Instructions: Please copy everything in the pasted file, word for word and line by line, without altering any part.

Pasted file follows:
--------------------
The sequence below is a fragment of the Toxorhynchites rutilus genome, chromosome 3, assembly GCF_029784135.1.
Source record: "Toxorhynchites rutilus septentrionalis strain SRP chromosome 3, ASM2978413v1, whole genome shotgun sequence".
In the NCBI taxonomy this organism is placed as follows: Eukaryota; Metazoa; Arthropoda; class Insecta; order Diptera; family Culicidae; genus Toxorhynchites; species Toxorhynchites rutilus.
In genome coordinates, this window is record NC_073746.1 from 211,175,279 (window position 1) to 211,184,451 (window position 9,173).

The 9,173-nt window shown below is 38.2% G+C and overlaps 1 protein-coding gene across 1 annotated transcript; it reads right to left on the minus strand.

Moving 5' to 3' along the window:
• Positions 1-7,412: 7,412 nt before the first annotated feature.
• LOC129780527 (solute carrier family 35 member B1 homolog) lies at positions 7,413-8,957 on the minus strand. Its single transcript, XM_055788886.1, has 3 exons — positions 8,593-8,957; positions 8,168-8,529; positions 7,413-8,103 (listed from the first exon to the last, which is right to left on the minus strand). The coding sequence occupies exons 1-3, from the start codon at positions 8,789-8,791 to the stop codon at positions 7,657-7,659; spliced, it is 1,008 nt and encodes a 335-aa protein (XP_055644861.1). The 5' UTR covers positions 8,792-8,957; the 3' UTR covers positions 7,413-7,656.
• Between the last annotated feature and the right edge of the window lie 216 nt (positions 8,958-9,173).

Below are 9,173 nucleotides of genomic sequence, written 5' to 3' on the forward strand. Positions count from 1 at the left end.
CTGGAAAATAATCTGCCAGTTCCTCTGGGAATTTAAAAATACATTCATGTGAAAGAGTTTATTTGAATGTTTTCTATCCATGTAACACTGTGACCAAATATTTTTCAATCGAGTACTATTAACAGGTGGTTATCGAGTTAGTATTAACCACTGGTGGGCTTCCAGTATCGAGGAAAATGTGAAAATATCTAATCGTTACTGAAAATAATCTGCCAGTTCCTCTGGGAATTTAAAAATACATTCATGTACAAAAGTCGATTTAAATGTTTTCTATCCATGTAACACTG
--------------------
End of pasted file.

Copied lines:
The sequence below is a fragment of the Toxorhynchites rutilus genome, chromosome 3, assembly GCF_029784135.1.
Source record: "Toxorhynchites rutilus septentrionalis strain SRP chromosome 3, ASM2978413v1, whole genome shotgun sequence".
In the NCBI taxonomy this organism is placed as follows: Eukaryota; Metazoa; Arthropoda; class Insecta; order Diptera; family Culicidae; genus Toxorhynchites; species Toxorhynchites rutilus.
In genome coordinates, this window is record NC_073746.1 from 211,175,279 (window position 1) to 211,184,451 (window position 9,173).

The 9,173-nt window shown below is 38.2% G+C and overlaps 1 protein-coding gene across 1 annotated transcript; it reads right to left on the minus strand.

Moving 5' to 3' along the window:
• Positions 1-7,412: 7,412 nt before the first annotated feature.
• LOC129780527 (solute carrier family 35 member B1 homolog) lies at positions 7,413-8,957 on the minus strand. Its single transcript, XM_055788886.1, has 3 exons — positions 8,593-8,957; positions 8,168-8,529; positions 7,413-8,103 (listed from the first exon to the last, which is right to left on the minus strand). The coding sequence occupies exons 1-3, from the start codon at positions 8,789-8,791 to the stop codon at positions 7,657-7,659; spliced, it is 1,008 nt and encodes a 335-aa protein (XP_055644861.1). The 5' UTR covers positions 8,792-8,957; the 3' UTR covers positions 7,413-7,656.
• Between the last annotated feature and the right edge of the window lie 216 nt (positions 8,958-9,173).

Below are 9,173 nucleotides of genomic sequence, written 5' to 3' on the forward strand. Positions count from 1 at the left end.
CTGGAAAATAATCTGCCAGTTCCTCTGGGAATTTAAAAATACATTCATGTGAAAGAGTTTATTTGAATGTTTTCTATCCATGTAACACTGTGACCAAATATTTTTCAATCGAGTACTATTAACAGGTGGTTATCGAGTTAGTATTAACCACTGGTGGGCTTCCAGTATCGAGGAAAATGTGAAAATATCTAATCGTTACTGAAAATAATCTGCCAGTTCCTCTGGGAATTTAAAAATACATTCATGTACAAAAGTCGATTTAAATGTTTTCTATCCATGTAACACTG